Seventy years ago, on December 10, the General Assembly of the new United Nations adopted the Universal Declaration of Human Rights. The 58 member countries committed to respecting a wide range of civil, political and economic rights as human rights, rights that all people have simply by virtue of being human. December 10, International Human Rights Day, commemorates the adoption of this document.
As we know, UE is now 82 years old, founded at a March 1936 meeting in Buffalo by rank-and-file delegates from a dozen plants in the electrical equipment and radio manufacturing industries. But in each of the plants represented at that founding convention, and in the other plants where workers formed UE locals in the months and years that followed, a history of struggle going back many years led to the formation of UE.
Ten years ago today, members of UE Local 1110 made history by occupying their factory, Republic Windows and Doors. They captured the imagination of a nation reeling from financial collapse, won an endorsement of their cause from the president-elect, and forced one of the nation’s most powerful banks to come to the table and negotiate.
Every election, politicians promise jobs. Regardless of who wins, good jobs keep getting scarcer in most UE communities. Is there anything else that working people can do to create — and more importantly, keep — good jobs in our communities?
The problem facing working people in the U.S. is not just lack of jobs, but lack of good jobs. UE's Director of Communications takes a look at what kinds of policies produce good jobs, UE's history of fighting for good jobs and a democratic economy, and some of the bold, visionary proposals for good jobs being proposed by UE allies today.
On Monday, May 21, the Supreme Court handed down a decision that effectively strips nonunion workers of any effective means of enforcing their legal rights to minimum wages, overtime, protection from sexual harassment, or any other labor rights.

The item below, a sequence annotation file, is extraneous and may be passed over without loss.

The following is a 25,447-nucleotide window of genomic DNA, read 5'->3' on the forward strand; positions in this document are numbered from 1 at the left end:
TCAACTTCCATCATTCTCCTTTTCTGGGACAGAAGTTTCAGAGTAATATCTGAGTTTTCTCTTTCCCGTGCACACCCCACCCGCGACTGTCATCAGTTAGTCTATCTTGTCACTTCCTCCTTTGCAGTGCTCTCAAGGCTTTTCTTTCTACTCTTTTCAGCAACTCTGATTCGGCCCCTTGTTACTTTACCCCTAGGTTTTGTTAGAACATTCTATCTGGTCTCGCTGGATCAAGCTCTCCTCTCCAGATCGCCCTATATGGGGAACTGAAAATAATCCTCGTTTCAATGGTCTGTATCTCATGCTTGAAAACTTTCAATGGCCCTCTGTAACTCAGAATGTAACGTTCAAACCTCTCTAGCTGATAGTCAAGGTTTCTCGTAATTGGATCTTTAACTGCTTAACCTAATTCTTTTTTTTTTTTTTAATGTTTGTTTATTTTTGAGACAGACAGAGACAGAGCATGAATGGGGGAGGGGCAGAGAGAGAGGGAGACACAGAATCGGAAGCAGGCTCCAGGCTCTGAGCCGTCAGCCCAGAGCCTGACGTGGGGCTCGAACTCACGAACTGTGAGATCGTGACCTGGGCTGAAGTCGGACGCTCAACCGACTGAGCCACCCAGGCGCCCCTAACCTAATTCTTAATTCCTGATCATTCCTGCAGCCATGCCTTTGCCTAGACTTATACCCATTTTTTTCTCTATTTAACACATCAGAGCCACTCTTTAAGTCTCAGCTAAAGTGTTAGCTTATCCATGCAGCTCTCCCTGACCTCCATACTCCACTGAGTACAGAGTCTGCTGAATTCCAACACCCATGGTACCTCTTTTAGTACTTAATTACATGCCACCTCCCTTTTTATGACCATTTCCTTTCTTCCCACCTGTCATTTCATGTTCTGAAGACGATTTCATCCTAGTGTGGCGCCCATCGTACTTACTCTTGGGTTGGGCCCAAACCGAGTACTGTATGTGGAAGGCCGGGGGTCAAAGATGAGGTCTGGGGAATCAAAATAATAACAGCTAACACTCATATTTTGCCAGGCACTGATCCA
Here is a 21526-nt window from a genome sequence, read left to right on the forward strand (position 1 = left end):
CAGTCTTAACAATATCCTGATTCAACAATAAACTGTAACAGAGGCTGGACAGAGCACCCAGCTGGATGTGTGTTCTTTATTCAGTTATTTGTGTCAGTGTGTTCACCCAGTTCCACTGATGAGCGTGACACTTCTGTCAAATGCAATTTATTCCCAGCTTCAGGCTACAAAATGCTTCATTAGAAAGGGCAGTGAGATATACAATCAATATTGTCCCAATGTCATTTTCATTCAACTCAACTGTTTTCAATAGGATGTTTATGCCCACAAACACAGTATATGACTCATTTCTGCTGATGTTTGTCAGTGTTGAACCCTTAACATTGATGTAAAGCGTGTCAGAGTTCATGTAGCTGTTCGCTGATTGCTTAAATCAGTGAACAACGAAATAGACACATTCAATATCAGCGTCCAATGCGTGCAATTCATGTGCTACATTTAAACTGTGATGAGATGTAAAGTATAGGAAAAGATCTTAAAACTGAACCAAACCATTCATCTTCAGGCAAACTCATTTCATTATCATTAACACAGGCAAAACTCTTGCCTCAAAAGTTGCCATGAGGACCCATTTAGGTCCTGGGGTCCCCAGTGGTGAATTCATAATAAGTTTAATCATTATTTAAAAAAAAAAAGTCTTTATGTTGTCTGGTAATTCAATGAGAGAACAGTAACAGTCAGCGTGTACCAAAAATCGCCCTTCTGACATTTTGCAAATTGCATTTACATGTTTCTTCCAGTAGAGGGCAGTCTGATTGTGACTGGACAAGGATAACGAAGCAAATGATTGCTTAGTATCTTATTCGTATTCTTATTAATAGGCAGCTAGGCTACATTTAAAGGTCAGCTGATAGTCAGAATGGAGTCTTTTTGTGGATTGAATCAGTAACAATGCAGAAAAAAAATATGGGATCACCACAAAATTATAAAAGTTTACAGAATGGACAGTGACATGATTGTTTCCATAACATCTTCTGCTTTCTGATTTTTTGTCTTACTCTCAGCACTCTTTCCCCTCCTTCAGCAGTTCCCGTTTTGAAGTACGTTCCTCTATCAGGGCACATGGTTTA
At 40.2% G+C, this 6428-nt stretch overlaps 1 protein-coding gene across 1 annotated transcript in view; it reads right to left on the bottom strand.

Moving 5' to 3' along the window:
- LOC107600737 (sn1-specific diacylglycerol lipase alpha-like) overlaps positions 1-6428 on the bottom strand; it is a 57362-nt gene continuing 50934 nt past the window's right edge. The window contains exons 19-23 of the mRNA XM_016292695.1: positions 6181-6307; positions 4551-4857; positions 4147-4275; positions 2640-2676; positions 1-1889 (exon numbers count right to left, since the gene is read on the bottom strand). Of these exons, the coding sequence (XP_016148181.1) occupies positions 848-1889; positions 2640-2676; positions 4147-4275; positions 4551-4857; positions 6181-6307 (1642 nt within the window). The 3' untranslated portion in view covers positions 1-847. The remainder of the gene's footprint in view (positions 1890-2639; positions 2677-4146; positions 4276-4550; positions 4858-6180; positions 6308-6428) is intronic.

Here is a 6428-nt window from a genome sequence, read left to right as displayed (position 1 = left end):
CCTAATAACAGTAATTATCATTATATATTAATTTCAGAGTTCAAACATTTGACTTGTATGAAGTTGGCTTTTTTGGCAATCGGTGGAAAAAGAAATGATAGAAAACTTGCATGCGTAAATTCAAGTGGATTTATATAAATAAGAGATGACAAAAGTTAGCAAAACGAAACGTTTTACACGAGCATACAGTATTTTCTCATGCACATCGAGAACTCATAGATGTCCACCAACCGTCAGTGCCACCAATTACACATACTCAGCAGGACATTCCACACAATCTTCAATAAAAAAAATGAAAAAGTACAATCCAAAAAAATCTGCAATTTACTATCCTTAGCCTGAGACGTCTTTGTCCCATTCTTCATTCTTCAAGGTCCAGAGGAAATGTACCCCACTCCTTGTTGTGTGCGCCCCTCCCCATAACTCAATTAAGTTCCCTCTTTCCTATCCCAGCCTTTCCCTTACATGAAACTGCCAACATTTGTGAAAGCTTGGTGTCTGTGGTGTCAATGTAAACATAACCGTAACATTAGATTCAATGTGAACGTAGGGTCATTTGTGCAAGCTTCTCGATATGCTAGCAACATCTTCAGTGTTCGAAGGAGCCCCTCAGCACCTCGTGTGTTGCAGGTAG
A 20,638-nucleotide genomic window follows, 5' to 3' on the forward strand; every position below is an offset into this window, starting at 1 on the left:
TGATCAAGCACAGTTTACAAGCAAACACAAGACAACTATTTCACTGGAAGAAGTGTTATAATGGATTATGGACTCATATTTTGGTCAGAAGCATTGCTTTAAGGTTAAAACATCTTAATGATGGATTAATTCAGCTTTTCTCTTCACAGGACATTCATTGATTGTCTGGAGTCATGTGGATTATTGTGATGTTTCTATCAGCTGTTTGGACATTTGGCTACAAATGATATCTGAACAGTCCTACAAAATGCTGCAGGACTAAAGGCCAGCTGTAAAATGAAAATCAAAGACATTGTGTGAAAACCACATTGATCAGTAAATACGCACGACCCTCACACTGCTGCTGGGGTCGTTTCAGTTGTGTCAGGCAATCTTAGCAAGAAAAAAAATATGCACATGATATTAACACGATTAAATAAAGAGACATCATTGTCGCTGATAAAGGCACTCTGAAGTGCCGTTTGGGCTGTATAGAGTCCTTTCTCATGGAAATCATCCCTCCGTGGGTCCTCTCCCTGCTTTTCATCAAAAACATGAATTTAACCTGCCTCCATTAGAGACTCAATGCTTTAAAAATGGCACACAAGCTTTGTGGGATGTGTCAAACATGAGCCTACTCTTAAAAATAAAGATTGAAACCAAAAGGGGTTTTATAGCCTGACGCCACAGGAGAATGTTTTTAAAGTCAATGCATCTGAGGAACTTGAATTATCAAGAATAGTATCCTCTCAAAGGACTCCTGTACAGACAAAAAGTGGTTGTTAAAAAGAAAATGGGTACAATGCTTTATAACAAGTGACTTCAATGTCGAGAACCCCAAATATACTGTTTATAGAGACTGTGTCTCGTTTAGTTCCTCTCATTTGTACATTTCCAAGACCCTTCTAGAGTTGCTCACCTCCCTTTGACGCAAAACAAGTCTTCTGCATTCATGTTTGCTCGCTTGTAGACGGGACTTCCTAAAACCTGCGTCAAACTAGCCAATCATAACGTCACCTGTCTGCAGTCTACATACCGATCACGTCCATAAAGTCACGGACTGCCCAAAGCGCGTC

As the National Association of Manufacturers (NAM) eagerly anticipated the June 1947 enactment of the anti-union Taft-Hartley law, they were also celebrating another, less well-remembered victory over labor. In May, the Office of Price Administration (OPA), which had regulated prices of consumer goods during and after World War II, had closed its doors.
Fifty years ago, African-American sanitation workers in Memphis stood up for dignity, striking to demand recognition of their union — and their humanity.
This UE News Feature was originally written in 2002. With President Trump's announcement this week that he intends to recognize Jerusalem as the capital of Israel and relocate the U.S. Embassy from Tel Aviv, we are re-publishing it to give UE members and our allies important background on the Middle East. -Ed.
The Middle East, the home of ancient civilizations and holy lands — and war. The crises of the Middle East seem to defy understanding or solution.
Politicians talk endlessly about jobs, but few seem to understand what UE members know from our own workplaces: good jobs do not come from the generosity of bosses, but from the hard work and creativity of working people, organized into strong unions and backed up by good public policy.
The progressive, nonpartisan think tank The Century Foundation aims to change the national conversation about jobs, especially in manufacturing, with their new “High-Wage America Project.”